On my first day of teaching 5th grade, one of my students threw up all over himself, his desk, and the floor.

True story.

I’ve taught for a lot of years now, and quickly came to find out that vomit happens in an elementary classroom with surprising frequency.

But that first day of my first year…whoa. That was rough.

The end.

This is an anecdote. You, as my audience, probably had a little bit of a reaction. Maybe you cringed at the word vomit. Maybe you thought, aww, poor kid. Maybe you thought, aww, poor baby teacher.

I could have gone into more detail. (You probably don’t want that, though.) But basically I reported a set of circumstances, and left you to do whatever you want with it.

This is an anecdote.

This is the kind of tale we tell off the cuff at parties, when something someone says reminds us of “that one time…”

Anecdotes are a completely acceptable, normal way of sharing bits of ourselves with other people. They are like little pin holes through which a tiny light shines from a person’s human experience.

Stories, on the other hand, are like giant windows.

With stories, we lay ourselves bare. Not in every single way, but in a crafted, intentional way.

Through a window you can see parts of the room, but not every single cobweb in every single corner, and certainly not what’s in the room next to it.

That’s how it is with a story.

Yes, the words anecdote and story are interchangeable in English. But for our purposes here I want you to understand that I am not talking about anecdotes.

I am talking about stories.

Stories where we consider our audience. Who are they? What points of entry can we place in our story to help them connect with our experience even if they’ve never experienced anything similar?

Stories where we uncover what a series of events is actually about. What universal themes of human experience it touches upon.

Stories where we’ve intentionally shaped the events – not fictionalized them, but rather made conscious choices about the details we include and the emphasis we place – to illustrate the way the experience changed us in some way.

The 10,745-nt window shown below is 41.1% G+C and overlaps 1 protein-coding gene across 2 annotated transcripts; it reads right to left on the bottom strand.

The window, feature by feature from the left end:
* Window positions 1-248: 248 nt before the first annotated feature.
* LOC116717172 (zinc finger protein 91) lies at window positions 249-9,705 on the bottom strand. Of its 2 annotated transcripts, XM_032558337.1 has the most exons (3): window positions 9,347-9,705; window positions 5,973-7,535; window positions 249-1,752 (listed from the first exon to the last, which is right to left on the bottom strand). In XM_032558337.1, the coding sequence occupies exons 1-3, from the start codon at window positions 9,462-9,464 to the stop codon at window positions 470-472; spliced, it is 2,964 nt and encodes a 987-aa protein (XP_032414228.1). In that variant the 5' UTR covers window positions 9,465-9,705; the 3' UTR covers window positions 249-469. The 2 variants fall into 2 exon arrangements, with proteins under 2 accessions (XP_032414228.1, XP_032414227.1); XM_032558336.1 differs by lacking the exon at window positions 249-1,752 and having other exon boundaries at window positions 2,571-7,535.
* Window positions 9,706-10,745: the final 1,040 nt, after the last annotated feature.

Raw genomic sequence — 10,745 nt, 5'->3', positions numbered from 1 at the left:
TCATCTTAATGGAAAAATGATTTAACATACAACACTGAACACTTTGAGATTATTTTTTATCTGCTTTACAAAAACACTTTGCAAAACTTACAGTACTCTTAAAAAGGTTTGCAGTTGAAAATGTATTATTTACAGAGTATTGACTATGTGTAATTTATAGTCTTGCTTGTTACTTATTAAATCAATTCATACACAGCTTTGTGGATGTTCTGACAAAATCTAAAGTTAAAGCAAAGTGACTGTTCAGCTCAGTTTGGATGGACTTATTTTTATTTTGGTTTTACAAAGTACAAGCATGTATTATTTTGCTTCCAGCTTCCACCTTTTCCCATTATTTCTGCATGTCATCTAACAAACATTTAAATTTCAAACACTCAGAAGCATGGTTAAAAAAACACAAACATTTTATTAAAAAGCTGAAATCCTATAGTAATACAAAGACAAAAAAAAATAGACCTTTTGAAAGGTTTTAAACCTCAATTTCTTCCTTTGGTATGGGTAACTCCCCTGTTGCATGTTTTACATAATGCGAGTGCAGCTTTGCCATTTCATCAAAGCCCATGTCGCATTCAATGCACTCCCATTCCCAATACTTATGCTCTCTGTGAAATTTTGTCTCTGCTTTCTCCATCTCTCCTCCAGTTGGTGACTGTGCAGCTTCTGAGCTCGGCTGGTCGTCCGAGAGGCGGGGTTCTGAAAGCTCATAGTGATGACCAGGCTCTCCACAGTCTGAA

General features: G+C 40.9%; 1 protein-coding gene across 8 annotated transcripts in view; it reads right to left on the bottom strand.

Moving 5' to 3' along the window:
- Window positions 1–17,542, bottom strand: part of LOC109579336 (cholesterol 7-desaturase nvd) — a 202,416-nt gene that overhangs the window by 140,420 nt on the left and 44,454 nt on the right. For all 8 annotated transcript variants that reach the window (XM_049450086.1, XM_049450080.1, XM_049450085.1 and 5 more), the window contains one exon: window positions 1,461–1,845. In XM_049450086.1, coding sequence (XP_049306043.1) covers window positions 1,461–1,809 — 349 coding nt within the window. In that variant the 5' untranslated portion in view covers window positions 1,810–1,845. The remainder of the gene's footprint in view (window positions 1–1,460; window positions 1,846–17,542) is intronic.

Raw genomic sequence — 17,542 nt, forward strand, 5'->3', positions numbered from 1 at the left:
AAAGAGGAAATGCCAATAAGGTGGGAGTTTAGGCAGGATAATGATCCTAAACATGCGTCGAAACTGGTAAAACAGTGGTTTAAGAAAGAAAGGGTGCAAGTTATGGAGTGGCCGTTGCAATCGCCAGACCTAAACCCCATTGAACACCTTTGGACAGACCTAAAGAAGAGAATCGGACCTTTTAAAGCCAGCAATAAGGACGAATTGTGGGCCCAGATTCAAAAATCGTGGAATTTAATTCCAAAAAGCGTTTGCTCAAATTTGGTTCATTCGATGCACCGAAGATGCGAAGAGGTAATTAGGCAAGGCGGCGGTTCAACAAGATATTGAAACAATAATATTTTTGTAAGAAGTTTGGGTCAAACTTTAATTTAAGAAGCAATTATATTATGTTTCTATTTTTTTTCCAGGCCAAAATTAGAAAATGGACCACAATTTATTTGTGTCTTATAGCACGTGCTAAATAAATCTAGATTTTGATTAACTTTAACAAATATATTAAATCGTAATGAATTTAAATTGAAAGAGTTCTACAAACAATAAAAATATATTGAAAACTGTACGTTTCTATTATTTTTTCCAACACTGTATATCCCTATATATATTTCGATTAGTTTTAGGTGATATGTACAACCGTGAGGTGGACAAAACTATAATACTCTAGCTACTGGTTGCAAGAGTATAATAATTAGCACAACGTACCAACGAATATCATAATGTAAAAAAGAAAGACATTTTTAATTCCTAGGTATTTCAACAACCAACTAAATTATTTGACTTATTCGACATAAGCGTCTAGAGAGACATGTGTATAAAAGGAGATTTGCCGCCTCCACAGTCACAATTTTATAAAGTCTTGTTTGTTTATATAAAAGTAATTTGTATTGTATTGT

I had spent weeks preparing for that first day of teaching 5th grade. I had planned every single minute of that first day of teaching 5th grade.

I was standing in the front of the room with 25 faces looking back at me. Some were feigning enthusiasm, others were clearly bored. I was in the middle of my well-rehearsed speech about procedures for something – was it using the pass to the restroom? sharpening pencils? – when I saw a hand waving in the back of the room.

I ignored it at first, worried more about just getting through everything in time to get them to recess because I desperately did not want to be the teacher that made them late for recess on the first day of 5th grade! I just pressed on, because I figured I could answer questions at the end. The hand kept waving, becoming more and more vigorous.

Finally, annoyed, I called on the boy with his hand in the air. “Yes, Charlie?”

“Um…” he stammered, eyes wide. “Um, Remy threw up.” He pointed across the table. Remy sat there with vomit all over his shirt, arms out in front of him, palms up like a surgeon who had just scrubbed for surgery.

I had no idea what to do. I didn’t know what the procedure was when a kid threw up in school. And all of my hours of preparation, all of my anxious energy, all of my Type-A planning went straight out the window as I realized that I was woefully underprepared for my job.

I am not talking about anecdotes. I’m talking about stories.

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